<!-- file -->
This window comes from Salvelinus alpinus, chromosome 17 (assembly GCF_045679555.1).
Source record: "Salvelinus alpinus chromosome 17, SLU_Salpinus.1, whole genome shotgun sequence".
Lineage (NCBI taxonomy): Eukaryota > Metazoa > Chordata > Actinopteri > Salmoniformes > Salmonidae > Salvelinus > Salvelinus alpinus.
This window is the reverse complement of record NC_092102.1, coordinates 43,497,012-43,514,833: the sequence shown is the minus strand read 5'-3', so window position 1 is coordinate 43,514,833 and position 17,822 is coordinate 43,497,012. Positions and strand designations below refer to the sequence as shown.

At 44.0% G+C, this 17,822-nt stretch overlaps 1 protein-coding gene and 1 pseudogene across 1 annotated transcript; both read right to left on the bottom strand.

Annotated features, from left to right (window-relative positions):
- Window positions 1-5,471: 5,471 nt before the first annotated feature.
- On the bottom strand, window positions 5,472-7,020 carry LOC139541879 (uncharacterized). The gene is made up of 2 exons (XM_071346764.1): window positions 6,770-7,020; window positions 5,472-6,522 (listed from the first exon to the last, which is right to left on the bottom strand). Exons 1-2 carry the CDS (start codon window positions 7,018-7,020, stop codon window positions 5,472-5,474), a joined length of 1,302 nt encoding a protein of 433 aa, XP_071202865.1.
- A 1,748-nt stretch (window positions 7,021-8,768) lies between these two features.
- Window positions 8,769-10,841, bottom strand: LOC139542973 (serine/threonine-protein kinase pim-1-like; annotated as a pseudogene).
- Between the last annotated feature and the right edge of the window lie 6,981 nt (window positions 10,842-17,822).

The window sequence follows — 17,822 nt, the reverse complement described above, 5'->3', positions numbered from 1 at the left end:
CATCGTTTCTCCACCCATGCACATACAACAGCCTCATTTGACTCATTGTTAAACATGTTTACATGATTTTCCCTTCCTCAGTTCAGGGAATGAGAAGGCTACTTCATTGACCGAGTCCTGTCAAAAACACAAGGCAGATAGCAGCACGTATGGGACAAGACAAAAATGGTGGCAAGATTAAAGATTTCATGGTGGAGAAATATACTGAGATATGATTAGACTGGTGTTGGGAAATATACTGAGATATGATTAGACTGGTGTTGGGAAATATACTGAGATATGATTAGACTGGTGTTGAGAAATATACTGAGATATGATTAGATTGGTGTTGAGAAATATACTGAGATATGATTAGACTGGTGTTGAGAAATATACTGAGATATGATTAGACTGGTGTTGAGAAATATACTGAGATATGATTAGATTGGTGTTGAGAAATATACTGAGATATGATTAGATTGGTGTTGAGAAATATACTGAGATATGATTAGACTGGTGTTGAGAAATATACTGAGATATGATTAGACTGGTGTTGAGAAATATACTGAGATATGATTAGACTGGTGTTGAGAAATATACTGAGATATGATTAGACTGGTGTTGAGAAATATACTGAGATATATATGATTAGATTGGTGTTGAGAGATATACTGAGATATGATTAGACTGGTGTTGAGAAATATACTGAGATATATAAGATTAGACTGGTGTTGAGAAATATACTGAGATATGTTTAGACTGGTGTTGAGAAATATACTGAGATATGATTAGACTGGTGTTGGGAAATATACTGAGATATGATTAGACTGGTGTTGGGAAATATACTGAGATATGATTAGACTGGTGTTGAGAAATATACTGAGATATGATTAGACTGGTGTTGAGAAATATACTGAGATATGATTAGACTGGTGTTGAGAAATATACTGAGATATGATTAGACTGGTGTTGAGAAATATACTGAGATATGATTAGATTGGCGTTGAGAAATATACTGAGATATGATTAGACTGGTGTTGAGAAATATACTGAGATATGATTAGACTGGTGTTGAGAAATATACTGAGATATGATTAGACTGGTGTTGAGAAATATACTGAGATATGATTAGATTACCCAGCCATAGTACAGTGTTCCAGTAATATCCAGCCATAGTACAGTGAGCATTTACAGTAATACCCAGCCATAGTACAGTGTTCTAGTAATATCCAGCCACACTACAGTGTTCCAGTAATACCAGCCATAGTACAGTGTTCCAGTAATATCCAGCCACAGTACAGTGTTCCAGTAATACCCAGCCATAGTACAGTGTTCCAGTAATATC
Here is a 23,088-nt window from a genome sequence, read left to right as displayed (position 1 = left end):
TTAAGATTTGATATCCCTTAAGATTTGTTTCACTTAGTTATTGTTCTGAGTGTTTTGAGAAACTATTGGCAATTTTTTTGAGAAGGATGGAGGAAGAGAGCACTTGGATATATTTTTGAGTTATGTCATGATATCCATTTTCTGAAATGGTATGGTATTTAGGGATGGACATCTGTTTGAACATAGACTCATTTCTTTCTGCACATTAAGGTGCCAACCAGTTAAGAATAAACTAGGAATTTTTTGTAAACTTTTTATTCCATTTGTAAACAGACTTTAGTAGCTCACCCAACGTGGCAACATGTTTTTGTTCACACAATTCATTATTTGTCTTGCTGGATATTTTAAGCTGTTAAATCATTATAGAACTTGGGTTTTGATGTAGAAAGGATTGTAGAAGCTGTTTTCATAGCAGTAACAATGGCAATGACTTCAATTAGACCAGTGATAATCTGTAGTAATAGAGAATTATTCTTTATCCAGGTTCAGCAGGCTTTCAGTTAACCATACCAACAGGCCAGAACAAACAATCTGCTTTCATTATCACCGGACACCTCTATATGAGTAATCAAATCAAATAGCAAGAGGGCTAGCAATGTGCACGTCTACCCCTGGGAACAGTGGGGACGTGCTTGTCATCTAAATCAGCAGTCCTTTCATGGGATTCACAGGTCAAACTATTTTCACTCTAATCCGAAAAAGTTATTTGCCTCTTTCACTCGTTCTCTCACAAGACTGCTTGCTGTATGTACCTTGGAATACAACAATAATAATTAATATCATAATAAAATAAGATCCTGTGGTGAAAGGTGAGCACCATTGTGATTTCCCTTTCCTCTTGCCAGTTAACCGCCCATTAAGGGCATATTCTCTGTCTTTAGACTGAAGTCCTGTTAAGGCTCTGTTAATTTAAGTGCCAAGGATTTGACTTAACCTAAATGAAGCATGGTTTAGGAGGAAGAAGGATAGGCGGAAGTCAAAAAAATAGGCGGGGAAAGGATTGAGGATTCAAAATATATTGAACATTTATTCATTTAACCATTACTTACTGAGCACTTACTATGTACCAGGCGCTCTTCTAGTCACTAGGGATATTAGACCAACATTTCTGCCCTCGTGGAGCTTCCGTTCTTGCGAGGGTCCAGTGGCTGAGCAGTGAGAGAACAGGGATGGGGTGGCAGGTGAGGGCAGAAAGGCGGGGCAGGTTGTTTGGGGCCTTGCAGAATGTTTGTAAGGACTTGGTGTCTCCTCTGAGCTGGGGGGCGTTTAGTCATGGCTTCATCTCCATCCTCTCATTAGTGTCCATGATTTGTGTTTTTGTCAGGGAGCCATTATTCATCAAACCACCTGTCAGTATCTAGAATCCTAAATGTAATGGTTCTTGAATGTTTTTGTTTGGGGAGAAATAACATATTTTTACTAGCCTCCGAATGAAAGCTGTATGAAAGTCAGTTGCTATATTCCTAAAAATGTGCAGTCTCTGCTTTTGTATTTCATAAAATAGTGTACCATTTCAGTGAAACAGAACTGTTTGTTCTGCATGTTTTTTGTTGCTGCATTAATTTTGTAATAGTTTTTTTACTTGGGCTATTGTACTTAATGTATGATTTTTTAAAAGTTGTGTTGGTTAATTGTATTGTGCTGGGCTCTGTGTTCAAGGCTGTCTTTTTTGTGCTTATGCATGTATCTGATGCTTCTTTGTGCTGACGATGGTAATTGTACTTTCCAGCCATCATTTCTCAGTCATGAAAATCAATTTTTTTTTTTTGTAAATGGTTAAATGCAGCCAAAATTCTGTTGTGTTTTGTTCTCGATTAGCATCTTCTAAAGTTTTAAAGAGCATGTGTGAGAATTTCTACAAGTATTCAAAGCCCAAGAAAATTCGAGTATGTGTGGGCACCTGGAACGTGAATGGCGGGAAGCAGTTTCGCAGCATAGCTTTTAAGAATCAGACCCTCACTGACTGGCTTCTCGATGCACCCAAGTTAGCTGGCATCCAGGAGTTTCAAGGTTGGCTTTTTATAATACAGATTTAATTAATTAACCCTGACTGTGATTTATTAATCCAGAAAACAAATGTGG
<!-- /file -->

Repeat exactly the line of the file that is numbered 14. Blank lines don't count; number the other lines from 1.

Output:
Here is a 23,088-nt window from a genome sequence, read left to right as displayed (position 1 = left end):